The phone rings. I flush the toilet. I hurry up and wash my hands. I grab the cordless from the bedroom, as not to wake the sleeping baby.
“Hi, Jenny. It’s me. I’m running a little late, but I’m on my way. I should be there no later than five,” the mother says.
“That’s fine! He’s just sleeping like a baby. I doubt he’ll even wake up by the time you get here,” I say.
“Oh, that’s good! He’s such a good baby, isn’t he? Well, I’ll let you go. See you soon! Bye!”
“Bye!” I say. I hang up the phone and return to where the baby sleeps in the living room. I’m picking up his toys, making sure not to set off the ones that make noise.
“Hi, I’m Elmo! What’s your name?” I hear. It’s that damn motion-activated Elmo again. I hate that thing. I swear, it goes off at the strangest times. Luckily, the baby is still asleep. I don’t even hear him move. I put all the toys into the big reusable tote bag that the mother left here.
I walk to the kitchen. I open the fridge and reach for the gallon of water. I pour myself a tall glass and drink the whole thing. I put it back into the fridge. Some kids are playing outside. I watch them from my combined living/dining room, and close the windows because it’s getting cold and the kids are too loud. They might wake up the baby.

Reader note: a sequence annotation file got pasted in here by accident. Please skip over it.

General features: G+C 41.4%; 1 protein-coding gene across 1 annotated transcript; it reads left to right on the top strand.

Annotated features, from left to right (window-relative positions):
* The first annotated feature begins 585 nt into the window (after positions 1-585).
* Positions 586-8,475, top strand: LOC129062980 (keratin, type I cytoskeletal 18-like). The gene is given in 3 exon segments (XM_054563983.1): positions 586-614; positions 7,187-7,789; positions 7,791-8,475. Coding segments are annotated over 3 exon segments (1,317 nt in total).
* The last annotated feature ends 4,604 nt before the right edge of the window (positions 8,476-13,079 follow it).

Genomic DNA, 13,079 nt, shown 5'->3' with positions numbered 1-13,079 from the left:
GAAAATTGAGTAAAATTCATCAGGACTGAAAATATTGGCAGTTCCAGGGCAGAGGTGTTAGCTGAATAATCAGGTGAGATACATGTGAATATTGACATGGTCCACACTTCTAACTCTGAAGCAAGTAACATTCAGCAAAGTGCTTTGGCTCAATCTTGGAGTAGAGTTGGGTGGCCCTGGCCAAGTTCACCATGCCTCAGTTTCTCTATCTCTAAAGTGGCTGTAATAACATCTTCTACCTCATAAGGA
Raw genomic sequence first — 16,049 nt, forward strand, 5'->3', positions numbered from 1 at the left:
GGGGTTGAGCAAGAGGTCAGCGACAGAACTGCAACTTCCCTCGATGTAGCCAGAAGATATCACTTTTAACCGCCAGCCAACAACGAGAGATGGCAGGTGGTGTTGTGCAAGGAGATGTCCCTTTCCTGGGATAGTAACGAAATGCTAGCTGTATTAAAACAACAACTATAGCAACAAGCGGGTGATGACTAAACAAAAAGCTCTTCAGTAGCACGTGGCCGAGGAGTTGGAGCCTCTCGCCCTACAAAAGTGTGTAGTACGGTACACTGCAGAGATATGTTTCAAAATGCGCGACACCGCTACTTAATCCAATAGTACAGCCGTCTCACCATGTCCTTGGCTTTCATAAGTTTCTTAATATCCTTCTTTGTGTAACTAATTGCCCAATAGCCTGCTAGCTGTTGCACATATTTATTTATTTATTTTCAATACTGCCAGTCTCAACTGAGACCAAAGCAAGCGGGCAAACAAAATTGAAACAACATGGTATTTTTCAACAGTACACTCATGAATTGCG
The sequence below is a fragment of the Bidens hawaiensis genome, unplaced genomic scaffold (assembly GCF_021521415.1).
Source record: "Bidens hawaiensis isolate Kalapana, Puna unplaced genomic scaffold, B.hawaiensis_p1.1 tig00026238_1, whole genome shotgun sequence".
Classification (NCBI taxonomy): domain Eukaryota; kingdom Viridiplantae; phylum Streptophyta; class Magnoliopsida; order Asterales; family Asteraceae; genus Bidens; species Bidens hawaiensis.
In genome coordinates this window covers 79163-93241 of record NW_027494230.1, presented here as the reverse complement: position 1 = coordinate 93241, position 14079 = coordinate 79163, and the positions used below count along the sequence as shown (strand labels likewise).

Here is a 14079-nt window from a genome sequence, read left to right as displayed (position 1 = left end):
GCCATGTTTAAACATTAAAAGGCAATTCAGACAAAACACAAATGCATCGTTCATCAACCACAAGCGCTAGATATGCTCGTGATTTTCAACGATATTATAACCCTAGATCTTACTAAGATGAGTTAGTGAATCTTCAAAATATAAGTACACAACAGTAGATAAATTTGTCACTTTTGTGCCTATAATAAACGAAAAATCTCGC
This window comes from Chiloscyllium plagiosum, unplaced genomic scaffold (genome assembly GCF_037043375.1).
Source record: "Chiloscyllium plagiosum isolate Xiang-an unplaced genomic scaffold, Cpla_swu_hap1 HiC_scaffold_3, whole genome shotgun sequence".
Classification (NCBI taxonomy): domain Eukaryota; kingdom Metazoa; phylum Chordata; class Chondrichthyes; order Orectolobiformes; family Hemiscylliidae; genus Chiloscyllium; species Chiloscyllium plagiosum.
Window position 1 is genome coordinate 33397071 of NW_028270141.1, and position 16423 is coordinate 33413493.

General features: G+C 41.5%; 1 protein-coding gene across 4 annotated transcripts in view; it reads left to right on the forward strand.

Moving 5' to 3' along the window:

I walk over to the playpen, where the baby sleeps, but he’s not there. I turn around and start ransacking the apartment. I check behind the sofa, under the dining table, in the kitchen cabinets. I check all of the rooms, but the baby’s not there. He’s not anywhere. I notice that the front door is open, and I run into the hall of my apartment building. The baby has escaped.
I spot him crawling precariously close to the two sets of stairs on the other end of the hallway. I run to grab him before he falls, but he climbs upstairs instead. So, I follow him. He won’t stop crawling and I’m afraid that he’ll fall through to the basement. But I can’t grab him. I keep crawling behind him up the creaky steps. He looks back at me and smiles. A little laugh escapes his lips. He turns around and continues crawling. I am so close, but for some reason I can’t catch him.
And then, the baby falls. He slides through the opening in the steps, right down to the basement. It happens quickly. The wind takes him. I brace myself and look down, but he’s not there. Such a peaceful descent, and he’s gone again, taken, missing—without even a whimper to wake a sleeping sitter. The phone rings.